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What is the Law of the Inner Circle? What qualities would you like the people in your inner circle to have?
The Law of the Inner Circle states that your success is, to a large extent, determined by the people who are closest to you. That’s why Maxwell stresses the importance of vetting the people you are going to accept into your inner circle.
Keep reading to learn about the Law of the Inner Circle and how to build one.
John C. Maxwell: The Law of the Inner Circle
Nobody’s good at everything. Nobody achieves greatness by themselves. A leader’s success is determined by the people in his/her inner circle.
There are limits to what you can achieve personally. Once you’ve budgeted and scheduled all your time and energy, you need help to extend your reach and continue impacting people.
An inner circle can be within an organization (for example, everyone on a board of directors) and it can refer to the wider circle of the people you know. Therefore, most leaders already have an inner circle, though they may not have been intentional about creating it. Subconsciously, leaders recruit people they like or people they’re comfortable around. Consider what you want to do and if the people around you are capable of helping you get there. If your team can’t help you reach your leadership potential, then none of your people will reach their potential either.
There are some traits to look for in potential teammates, listed below. You’ll notice that many of them are leadership traits—when you’re putting together your leadership team, you should particularly look for other leaders.
- Influence. If your potential team members are influential, you’ll reach far more people than you would alone.
- For example, at Skyline Church, John C. Maxwell recruited a man named Jim to his team. Jim was the most influential person at the church, so whenever Maxwell influenced Jim, Jim would influence everyone else.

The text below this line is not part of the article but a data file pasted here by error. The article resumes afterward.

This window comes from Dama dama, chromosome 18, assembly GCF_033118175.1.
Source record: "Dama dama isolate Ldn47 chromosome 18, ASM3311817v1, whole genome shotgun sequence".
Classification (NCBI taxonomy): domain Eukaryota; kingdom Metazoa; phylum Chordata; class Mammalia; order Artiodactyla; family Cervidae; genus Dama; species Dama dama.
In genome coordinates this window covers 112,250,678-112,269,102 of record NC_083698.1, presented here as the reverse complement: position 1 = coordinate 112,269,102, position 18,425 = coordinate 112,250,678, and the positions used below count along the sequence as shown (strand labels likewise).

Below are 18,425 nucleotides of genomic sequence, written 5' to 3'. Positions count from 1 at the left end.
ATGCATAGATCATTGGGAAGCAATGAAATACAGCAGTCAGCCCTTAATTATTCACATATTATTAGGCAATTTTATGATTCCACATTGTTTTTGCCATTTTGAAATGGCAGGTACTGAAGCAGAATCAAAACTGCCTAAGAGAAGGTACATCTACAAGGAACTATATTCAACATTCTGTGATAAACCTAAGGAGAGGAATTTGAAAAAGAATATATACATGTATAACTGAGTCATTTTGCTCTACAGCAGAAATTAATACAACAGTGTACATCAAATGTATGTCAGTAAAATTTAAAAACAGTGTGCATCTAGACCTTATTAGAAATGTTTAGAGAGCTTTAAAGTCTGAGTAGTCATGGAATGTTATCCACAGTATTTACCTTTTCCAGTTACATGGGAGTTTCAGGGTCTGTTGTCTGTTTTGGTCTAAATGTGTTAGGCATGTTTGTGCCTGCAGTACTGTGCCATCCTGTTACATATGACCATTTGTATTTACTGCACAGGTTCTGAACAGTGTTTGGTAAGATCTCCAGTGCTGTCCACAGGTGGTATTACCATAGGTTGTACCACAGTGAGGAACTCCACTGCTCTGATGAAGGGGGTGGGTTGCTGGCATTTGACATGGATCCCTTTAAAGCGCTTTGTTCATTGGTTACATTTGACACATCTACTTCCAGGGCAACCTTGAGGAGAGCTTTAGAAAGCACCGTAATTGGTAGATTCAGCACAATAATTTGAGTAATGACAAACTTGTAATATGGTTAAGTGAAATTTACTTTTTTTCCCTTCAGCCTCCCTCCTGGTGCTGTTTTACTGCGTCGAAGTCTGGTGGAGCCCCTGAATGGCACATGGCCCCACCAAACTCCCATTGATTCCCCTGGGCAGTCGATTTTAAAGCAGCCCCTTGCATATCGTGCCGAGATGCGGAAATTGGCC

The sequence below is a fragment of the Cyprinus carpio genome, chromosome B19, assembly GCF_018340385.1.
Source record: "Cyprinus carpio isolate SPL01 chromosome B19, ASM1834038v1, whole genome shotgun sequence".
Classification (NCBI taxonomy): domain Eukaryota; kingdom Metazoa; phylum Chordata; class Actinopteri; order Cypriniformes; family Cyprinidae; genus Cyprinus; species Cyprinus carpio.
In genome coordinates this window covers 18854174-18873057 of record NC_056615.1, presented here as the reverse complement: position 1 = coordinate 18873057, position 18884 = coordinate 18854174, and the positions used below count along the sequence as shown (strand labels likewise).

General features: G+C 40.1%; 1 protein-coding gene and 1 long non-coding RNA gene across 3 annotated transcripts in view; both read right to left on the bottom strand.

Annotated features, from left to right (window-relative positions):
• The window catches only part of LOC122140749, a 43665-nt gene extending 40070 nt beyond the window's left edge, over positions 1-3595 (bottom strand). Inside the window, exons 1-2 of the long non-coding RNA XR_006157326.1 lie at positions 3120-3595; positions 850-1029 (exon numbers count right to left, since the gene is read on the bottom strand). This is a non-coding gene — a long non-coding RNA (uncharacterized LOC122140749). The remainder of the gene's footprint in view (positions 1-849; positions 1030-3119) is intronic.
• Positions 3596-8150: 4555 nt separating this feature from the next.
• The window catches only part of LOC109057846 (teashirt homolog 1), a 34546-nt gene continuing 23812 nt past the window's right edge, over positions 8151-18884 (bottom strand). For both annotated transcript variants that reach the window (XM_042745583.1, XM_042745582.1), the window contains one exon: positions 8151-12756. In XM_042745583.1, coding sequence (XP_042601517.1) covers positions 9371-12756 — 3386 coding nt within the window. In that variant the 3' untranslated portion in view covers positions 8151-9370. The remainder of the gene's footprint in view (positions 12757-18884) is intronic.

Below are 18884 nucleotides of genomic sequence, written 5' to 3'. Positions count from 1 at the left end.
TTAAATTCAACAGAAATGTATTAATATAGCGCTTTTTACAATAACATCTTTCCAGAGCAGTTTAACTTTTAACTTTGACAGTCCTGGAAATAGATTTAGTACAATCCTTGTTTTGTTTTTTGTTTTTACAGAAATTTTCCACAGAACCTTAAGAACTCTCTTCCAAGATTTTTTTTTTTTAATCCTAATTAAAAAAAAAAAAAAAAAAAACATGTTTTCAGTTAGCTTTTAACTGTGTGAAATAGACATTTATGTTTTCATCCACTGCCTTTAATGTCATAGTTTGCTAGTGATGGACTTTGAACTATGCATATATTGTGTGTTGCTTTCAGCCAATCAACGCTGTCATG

- Complementariness. Does the potential teammate have skills that are different from yours?
- For example, Maxwell hired an assistant who is detail-oriented, because that’s an area where he’s weak.
- Position in the organization. If you have to work with someone in order for your organization to succeed, they should be on your team.
- Value. Is the potential teammate an asset to you and the organization? Have they got a successful track record?
- Being valuable to you personally isn’t selfish—if your team members have a negative effect on you, and you’re leading the organization when you’re not at your best, the organization will suffer.
- Does the potential teammate interact positively with other members of the team? Do they have a niche where they can uniquely contribute?
- Do they make the other members of the team better, by encouraging them, helping them, or competing with them?
- Morally upstanding. This is a dealbreaker. Morally upstanding people shouldn’t automatically be added to your team, but morally suspect people should definitely not make the cut.